Looming even larger has been the lack of Moore's Law-like advances in battery technology. Storage capacities and energy densities of electric car batteries have advanced little in the past decade. Lithium-ion remains at the cutting, even as its drain time and range remains stagnant. Contrary to commonplace thinking that batteries are likely to remain forever stalled, the Mercedes researcher believes advances will ultimately come from experiments with new chemical formulations.
I think that progress with batteries in electric cars are far more important than turning cars into social media platforms. Car purists and environmentalists would rather see more mileage come out of their electric cars than being able to send a Tweet on the move. Here's to hoping that Mercedes get their priorities right.
Peter - http://www.pmwltd.co.uk/
I am not sure if Mercedes Benz coming up with the mbrace2 is really just a gimmick to divert attention away from the fact that it has not made significant improves to the existing cars in terms of engine, safety and efficiency. Having the ability to connect to Facebook and use Google seems like trivial affairs when compared to other serious advancements that can be made, like better braking systems, and more efficient engines.
Lakisha - http://getapproved.com.au
Glad to hear that Mercedes continues focusing on the efficiency of their automobiles in addition to making them more technologically advanced. While a car that can update your Facebook status is certainly pretty cool, a vehicle that uses carbon fiber reinforced plastics to reduce weight while maintaining safety is a win for both consumers and the environment. Thanks for the great write-up, Alexander Wolfe!
For more on CFRP car parts, visit: http://www.facebook.com/plasticcar and www.plastics-car.com
Rob Krebs, Market Innovations, American Chemistry Council
Intense competition and interest in plug-in (PHEV) and pure electric (BEV) cars are driving innovation in battery designs. We're in a very dynamic portion of the development cycle with battery chemistry, nanotechnology, air and fluid cooling systems all changing in an effort to improve safety and energy density. Like solar cell R&D, every day seems to bring another breathless report of a breakthrough technology. It will be interesting to see what designs settle out as the best technologies.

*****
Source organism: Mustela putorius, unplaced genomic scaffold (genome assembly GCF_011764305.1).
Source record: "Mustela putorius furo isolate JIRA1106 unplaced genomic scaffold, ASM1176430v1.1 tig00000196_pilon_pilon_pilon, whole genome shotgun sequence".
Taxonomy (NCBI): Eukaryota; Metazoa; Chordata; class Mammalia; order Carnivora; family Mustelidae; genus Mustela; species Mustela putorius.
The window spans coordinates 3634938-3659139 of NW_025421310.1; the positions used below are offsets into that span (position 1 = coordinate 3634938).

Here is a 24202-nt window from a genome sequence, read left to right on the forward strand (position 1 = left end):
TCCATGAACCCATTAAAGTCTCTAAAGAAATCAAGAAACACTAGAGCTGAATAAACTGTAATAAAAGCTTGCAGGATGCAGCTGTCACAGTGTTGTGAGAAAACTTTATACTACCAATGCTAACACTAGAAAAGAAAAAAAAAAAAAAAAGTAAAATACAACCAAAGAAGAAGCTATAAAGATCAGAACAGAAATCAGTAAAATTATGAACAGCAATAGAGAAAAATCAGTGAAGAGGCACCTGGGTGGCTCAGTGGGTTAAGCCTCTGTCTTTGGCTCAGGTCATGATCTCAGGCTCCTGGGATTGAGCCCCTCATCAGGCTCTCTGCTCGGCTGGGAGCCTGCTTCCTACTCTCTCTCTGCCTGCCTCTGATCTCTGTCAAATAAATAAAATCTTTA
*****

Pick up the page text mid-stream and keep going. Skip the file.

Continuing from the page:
Mercedes foresees collision avoidance technology,weight reductions and range boosts for electric vehicles,real-time automotive diagnostics back to the dealer, allow parents to track what their kids are doing with the car ,road-condition advisories for drivers' planned trips,vision of an accident-free car, number of new features to welcome. Also they said that It will take a long time, if ever, before all-composite cars are common.
Pursuing "an accident-free car" is a noble cause, but accidents will happen and reliable speech recognition in the noisy car atmosphere is a priority for telematics. Drivers should not be satisfied with "digital concierges", but with "intelligent concierges" who listen and react instantaneously to avert accidents. But then some accidents are beyond technology to react. Ask anyone hit by a deer on route 20 in upstate NY. As far as lithium ion being the only battery technology going forward, read this EE Times story: http://www.eetimes.com/electronics-news/4210534/Powering-up-the-global-battery-market
David Patterson, known for his pioneering research that led to RAID, clusters and more, is part of a team at UC Berkeley that recently made its RISC-V processor architecture an open source hardware offering. We talk with Patterson and one of his colleagues behind the effort about the opportunities they see, what new kinds of designs they hope to enable and what it means for today’s commercial processor giants such as Intel, ARM and Imagination Technologies.